By J. Óscar Carrascosa ( @J_OscarC )
The fact of having been the curator of several Jordi Forniés exhibitions almost from the beginning of his now relevant trajectory allowed me to carefully follow his conceptual and procedural progression. In one of the first approaches that I made about his work ( "Shipwrecks" Natural resemblances, Olivier Cornet Gallery) I brought to the table that Walter Benjamin's expression about Baudelaire's work that "beauty, in its relationship with nature, can be determined as that which remains essentially equal to itself under its veiling ". Now, some time has passed since then, but I still consider it equally appropiate to undertake these lines.
Derrida, in his classic conceptualisation of deconstruction (against Destruktion of Heiddeger) intended to break down the structure of language to reach significance (thereby obviating any nihilistic aspiration). At the end of the day, it is also a form of disclosure, of disarticulation that in part, as I have noted in the past, has certain similarities with the scientific process that has been present as theoretical basis in the creative spirit of Forniés since his beginnings. In this sense, the Natural Resemblances exhibition we had the opportunity to see in Dublin in 2013 involved a search of Beauty (so unapologetic) from the theoretical warp I bring up.
Around this time, Forniés was a resident of the Swatch Art Peace Hotel in Shanghai, which allowed him to begin a fruitful dialogue with different artists of various nationalities, as well as conducting research on issues and techniques added to his already quite defined initial proposals. Some of his works whilst in residence in Shanghai we saw in the last Venice Biennale. In 2014, also he took a step further and embarked on the The Water Tank Project with which it was proposed, together with other artists (including Jeff Koons, Ulay or Olaf Hajek) redefining New York's skyline using as canvases the well-known iconic New York's water tanks rooftops.
The genesis of Natural Resemblances started from the question on whether it is possible for nature to deconstruct itself, to self-unveil, prompting the artist to answer that besides being possible, this was the ideal space for a process where just a natural set of actions triggered by violent forces make possible the survival of beauty in the resulting new order; in this way the artist used the landscape as metaphorical stage to give context to the true meaning of the painting, giving a prominent role to matter. The result: finding and showing the unchanging essence, noticeable to the viewer through the similarities observed before and after the destruction. Those common elements, alluding to Wittgenstein's family resemblances, conform this natural likeness.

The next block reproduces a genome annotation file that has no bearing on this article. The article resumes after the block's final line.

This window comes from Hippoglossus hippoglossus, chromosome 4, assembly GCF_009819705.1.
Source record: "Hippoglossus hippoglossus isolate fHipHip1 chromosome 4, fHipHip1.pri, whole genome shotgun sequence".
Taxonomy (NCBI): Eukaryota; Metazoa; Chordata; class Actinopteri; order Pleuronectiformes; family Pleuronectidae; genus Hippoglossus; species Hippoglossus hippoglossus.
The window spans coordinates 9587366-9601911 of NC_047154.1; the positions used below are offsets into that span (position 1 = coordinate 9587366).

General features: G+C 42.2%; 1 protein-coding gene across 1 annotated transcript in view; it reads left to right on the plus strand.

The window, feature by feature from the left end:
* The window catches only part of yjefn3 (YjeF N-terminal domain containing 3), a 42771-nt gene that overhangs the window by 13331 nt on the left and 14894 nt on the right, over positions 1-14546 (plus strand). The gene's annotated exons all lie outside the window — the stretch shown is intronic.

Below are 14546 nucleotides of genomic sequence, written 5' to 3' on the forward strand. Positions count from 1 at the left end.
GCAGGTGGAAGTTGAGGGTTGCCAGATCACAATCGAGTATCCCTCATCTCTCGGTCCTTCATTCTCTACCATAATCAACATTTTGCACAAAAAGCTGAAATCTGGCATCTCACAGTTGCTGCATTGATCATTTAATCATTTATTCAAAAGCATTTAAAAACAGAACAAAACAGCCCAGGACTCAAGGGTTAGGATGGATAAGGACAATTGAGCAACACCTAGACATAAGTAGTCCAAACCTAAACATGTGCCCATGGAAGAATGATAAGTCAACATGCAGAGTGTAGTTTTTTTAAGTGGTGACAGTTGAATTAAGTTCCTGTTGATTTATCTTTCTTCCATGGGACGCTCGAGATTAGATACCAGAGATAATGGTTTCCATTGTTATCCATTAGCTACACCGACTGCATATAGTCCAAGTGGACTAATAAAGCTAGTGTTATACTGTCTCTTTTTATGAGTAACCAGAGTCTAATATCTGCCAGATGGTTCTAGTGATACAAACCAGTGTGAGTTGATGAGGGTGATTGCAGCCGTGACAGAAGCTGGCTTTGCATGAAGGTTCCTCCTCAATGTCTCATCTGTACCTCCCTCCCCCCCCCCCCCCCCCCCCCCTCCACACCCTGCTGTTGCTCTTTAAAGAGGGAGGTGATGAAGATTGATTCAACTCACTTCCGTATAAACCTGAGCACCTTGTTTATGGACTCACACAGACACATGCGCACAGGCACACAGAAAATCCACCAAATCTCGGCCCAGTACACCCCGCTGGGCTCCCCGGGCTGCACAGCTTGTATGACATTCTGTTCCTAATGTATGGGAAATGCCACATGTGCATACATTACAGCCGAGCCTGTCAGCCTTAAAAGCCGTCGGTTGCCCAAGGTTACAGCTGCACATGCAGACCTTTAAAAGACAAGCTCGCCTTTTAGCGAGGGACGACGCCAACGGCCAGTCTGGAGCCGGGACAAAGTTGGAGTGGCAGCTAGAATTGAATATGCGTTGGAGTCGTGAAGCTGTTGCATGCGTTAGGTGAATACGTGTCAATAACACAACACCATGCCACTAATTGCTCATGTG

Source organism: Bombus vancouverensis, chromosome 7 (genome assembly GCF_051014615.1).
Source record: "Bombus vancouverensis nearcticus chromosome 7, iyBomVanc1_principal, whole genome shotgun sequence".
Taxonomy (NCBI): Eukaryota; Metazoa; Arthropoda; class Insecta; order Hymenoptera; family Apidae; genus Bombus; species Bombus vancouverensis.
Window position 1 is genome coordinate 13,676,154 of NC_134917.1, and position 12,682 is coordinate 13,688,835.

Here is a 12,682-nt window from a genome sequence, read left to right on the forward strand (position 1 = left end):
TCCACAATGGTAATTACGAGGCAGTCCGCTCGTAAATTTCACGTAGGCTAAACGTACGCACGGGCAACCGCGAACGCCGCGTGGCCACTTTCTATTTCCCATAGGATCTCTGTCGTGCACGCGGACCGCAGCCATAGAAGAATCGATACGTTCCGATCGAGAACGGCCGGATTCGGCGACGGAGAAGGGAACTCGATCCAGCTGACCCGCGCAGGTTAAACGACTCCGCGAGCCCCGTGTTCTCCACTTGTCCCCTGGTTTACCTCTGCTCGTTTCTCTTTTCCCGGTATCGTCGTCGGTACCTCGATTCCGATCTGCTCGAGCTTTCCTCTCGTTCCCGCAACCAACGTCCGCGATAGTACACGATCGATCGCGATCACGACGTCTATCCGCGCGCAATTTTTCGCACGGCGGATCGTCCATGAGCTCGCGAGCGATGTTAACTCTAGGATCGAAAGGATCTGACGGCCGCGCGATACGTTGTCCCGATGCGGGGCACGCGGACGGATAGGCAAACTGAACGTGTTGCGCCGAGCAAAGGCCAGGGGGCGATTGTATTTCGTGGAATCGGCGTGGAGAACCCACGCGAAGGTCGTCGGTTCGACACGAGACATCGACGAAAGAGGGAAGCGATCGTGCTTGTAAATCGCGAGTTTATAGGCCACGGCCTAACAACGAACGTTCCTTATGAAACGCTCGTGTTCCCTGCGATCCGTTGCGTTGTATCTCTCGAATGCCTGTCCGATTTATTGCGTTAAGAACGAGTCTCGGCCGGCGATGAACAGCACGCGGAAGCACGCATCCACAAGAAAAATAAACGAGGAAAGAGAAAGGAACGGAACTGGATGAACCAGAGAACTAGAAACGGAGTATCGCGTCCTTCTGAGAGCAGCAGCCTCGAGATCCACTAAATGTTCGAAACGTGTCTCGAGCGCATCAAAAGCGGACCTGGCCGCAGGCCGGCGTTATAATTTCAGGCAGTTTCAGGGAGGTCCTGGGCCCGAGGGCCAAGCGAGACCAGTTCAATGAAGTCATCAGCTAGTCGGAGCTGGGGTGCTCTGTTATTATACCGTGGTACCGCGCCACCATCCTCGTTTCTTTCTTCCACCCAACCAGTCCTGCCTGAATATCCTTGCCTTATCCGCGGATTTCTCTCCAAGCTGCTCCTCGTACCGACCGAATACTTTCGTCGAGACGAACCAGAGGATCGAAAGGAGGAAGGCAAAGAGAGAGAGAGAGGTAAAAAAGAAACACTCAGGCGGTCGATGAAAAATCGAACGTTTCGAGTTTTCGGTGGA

Forniés's creative and expository activity has been relentless ever since. As a turning point, we must remember the Conditioned Landscape exhibition that in Spain was exhibited at the Centre of Modern Art in Tarragona, and Las Cigarreras Cultural Centre in Alicante. With this exhibition he delved into that difficult balance faced by who uses both figuration and abstraction, navigating the subjects in the stormy limit both. Again is the landscape subject to change, starting from nature to reach the very nature, contemplating that the world is altered, transformed, it is declassified, it self-destructs in a perennial exercise of recreation.
In his continuing search, Forniés decided to develop this reflection by widening the references to signs to submit them later to creative intervention, since, as Heidegger said, "In the work of art the truth of an entity has set itself to work" ( "Im Kunstwerk sei die Wahrheit ins gesetzt Werk "). The result is Constellations, the exhibition shown in Japan in late 2015 and later in Singapore. Intending to investigate the interventions between nature and humanity, the works in this series are made on photographs of found textures, which are also placed spatially through disclosing their precise coordinates, so that the final result represents not only plastic outcome of this process, but also the complete mapping of each of the elements that underlie the work: again stripping the dialogue between essentiality and its veilings.
This is not his only way of progressing this line of inquiry, as we can see thanks to the various installations in 2016 exhibited at the Institute of Contemporary Arts in Singapore. In the latests he also includes various elements that are the result of his interest in integrating sound into the art work (close to the formalistic conceptualisation of the artefact) in connection with investigations being developed on unconventional materials in painting (Sydney University) and synesthetic relations between music and painting (LASALLE College of the Arts).
I am writing about truth, sincerity ... these are terms that now seem alien to the aesthetic creation. But they are in the paths leading to the work of Forniés. We can see them in his creations. Next, perhaps, at the North Pole, where he has been invited to participate in the residence project for artists and scientists called The Arctic Circle.